No More Allergies (the amazing stinging nettles)


There will be a morning soon that I will wake up and feel like I got socked in the face.  My throat will be scratchy and my eyes swollen.  Bar fight?  Oncoming cold?  Allergies.  Thankfully, years ago, I found a ridiculously simple remedy for allergies and brewed it up myself to make it even more effective.  Stinging nettles.

Stinging nettles tea or extract will work in three minutes or less and you will, I kid you not, completely forget that you had allergies.  It is one of my favorite medicines.  When it wears off, take some more.  The beauty of stinging nettles (as with all herbal medicines) is that it does not just take care of the symptoms, it heals the problem.  So, instead of taking six droppers or more a day like I used to, I may only need it two or three times the whole summer.  This is pretty great news for someone who spends the better part of allergy season outdoors.

Stinging nettles are very easy to grow.  My friend, Sandy, planted a small container of it for me in the very back of her garden.  “Bill will never know,” she says sneakily.  Her husband does know now because it took over a good part of the area.  Forget about trying to dig it out, even with gloves, the stingers will aim for your face and arms.  I will be growing mine in a pot this year.  The stings feel like you have a bit of fiber glass stuck in your hand, or splinters.  Incidentally, stinging nettle extract applied to the affected area stops the reaction immediately.  Always use gloves when working with stinging nettles, even when dried.

How to harvest:  Cut twelve inch pieces of stem and leaves off the plant and guide them with the shearers into a paper grocery bag with a few holes punched in it, clearly marked with contents and date.  After three weeks the plant will be dried.  Use gloves to strip the stems of the leaves, removing the stems from the bag.  Crush leaves and transfer to a canning jar to store (clearly marked again!).

How to make into medicine:

Tea- Put two teaspoons of dried leaves into a tea strainer.  Pour 12-16 oz. of boiling water over and let steep 4 minutes.  You can add honey if you wish.  (Note: Oftentimes you may hear that local honey aids in allergies.  This is partially myth.  The idea is sound and it may help some but not for full blown allergies.)  Have a cup of tea upon arrival of symptoms.

Extract– Put 4 heaping tablespoons of nettles into a pint canning jar and fill with vodka or rum.  Replace lid and mark clearly.  Put in window for three days then on a shelf somewhere for 2-4 weeks.  Take a teaspoon as needed.  A teaspoon (or three in really bad cases) can be put in a shot glass and filled with orange juice to help with flavor without diluting it too much.

You cannot overdose on stinging nettles (sometimes just called nettles).  Stinging nettles is also used to help with liver and gallbladder ailments.  Kidneys as well.  It is detoxifying and blood cleansing, so therefore good for aiding in the fight against cancer as well as common colds.  It is similar to dandelions in healing properties. I like to blend 1 part dandelion, 1 part stinging nettle, and 1 part peppermint for a delicious summer iced tea.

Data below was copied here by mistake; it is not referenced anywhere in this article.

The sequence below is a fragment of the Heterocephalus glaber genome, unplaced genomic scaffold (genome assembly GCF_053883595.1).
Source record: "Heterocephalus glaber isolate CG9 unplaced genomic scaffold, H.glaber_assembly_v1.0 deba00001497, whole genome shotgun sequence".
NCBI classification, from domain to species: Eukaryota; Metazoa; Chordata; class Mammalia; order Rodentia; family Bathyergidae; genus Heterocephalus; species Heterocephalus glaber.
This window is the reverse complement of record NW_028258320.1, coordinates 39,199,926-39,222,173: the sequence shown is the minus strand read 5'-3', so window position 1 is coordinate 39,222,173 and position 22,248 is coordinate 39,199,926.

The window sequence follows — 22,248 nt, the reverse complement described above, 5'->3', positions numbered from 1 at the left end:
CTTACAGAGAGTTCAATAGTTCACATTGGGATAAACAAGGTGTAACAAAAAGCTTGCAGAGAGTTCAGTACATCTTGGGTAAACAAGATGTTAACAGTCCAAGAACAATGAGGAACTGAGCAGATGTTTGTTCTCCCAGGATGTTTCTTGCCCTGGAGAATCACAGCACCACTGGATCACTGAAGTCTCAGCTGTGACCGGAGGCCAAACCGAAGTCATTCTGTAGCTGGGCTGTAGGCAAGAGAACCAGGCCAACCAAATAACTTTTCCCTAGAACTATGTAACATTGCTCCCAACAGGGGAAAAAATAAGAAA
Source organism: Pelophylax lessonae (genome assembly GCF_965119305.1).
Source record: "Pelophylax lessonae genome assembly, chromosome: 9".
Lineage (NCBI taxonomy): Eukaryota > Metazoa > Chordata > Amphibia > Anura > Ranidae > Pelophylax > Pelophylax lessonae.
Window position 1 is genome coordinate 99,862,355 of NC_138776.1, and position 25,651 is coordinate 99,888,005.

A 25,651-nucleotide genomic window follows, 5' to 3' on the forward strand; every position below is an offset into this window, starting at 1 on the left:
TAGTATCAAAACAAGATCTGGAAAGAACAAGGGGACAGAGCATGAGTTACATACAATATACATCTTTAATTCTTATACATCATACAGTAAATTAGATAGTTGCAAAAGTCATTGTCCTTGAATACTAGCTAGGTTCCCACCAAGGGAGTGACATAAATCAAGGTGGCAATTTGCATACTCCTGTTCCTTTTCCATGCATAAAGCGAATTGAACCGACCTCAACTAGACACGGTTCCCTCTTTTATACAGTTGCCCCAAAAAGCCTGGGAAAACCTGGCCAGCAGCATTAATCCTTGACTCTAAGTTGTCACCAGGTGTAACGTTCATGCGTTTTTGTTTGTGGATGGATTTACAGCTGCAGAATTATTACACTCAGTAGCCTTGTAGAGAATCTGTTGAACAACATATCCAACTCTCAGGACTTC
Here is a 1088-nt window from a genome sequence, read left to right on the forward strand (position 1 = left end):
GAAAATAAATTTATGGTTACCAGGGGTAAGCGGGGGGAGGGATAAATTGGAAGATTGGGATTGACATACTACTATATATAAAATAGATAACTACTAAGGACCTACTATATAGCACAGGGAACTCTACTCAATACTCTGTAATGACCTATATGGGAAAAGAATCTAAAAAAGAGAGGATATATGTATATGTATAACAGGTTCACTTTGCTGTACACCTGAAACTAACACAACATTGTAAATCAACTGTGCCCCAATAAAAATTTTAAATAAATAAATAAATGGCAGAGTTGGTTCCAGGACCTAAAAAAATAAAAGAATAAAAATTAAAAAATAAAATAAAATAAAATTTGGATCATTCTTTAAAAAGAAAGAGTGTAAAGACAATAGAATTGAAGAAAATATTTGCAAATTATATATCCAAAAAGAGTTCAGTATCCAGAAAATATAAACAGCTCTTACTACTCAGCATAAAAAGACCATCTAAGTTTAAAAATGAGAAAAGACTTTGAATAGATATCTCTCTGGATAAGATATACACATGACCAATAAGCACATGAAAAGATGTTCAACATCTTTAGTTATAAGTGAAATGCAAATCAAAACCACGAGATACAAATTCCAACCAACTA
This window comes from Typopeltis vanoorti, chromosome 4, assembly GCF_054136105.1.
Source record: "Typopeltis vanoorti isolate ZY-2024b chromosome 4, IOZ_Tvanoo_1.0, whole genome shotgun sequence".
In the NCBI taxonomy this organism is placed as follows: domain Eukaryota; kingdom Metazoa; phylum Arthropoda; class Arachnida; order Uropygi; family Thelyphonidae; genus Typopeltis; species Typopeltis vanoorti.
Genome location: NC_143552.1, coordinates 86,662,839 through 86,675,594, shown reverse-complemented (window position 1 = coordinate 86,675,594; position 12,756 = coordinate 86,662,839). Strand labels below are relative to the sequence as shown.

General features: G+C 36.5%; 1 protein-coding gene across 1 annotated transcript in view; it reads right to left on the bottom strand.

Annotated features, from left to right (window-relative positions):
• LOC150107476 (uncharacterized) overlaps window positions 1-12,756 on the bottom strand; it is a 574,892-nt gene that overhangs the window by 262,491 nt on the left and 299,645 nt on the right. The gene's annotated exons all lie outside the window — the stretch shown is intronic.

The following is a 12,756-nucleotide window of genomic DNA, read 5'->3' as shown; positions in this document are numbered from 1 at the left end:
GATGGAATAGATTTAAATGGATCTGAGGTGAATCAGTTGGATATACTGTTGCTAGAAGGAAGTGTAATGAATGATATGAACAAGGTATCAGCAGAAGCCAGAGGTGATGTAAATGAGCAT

Here’s to an easy allergy season and healing oneself!

(Should you decide you don’t have time to make your own, I do sell mine on my website



6 Comments Add yours

  1. debweeks says:

    Considering the fact that today I have the scratchy throat and just sneezed a painful sneeze, I would say this blog post came at a good time. Except for two problems.

    – I have no Stinging Nettle
    – I also have no allergy tincture in my tincture box.

    Ahhhh!!!!!!!!! Garden Fairy Apocrathy, here I come!!!

    1. Farmgirl says:

      I’ll throw in some loose nettles so you can start yours!

  2. Something to try… However, I had to chuckle with you comment that you purposely planted up some stinging nettles. They are weeds here in Britain and grow everywhere! They are also good cooked (which takes the sting out) – in soups, pureed and mixed in with pasta dough, really any way spinach is used. A lot of old traditional recipes in Britain and Europe have uses for nettle.

    1. Farmgirl says:

      I have found recipes for stinging nettle pasta. I will try that this year. The plant is very nutritious!

  3. vpfarming says:

    We have a lot of stinging nettles on our property. The goats love them, and so we send them out to graze it away. But I’m thinking we’ll have to try this – thanks for the very simple ‘how-to’. Any advice on how to prepare Mullein? We have a bunch of it in the hayfield and I know it works well for asthma/lungs.

    1. Farmgirl says:

      I can never harvest enough mullein! The flowers can be gathered each day and will return. It is quite time intensive over the summer but well worth it to be prepared for winter viruses. Prepare the extract the same way, perhaps adding some echinacea (purple coneflower) and garlic as well as a leaf from the mullein plant (demulcent) and you would have an anti-viral, anti-biotic, anti-fungal, anti-yeast, lung specific, immunity blend that would get rid of any virus. For tea maybe add in peppermint (sinuses and airways) and chamomile (nervine) with the mullein flowers for a soothing tea.

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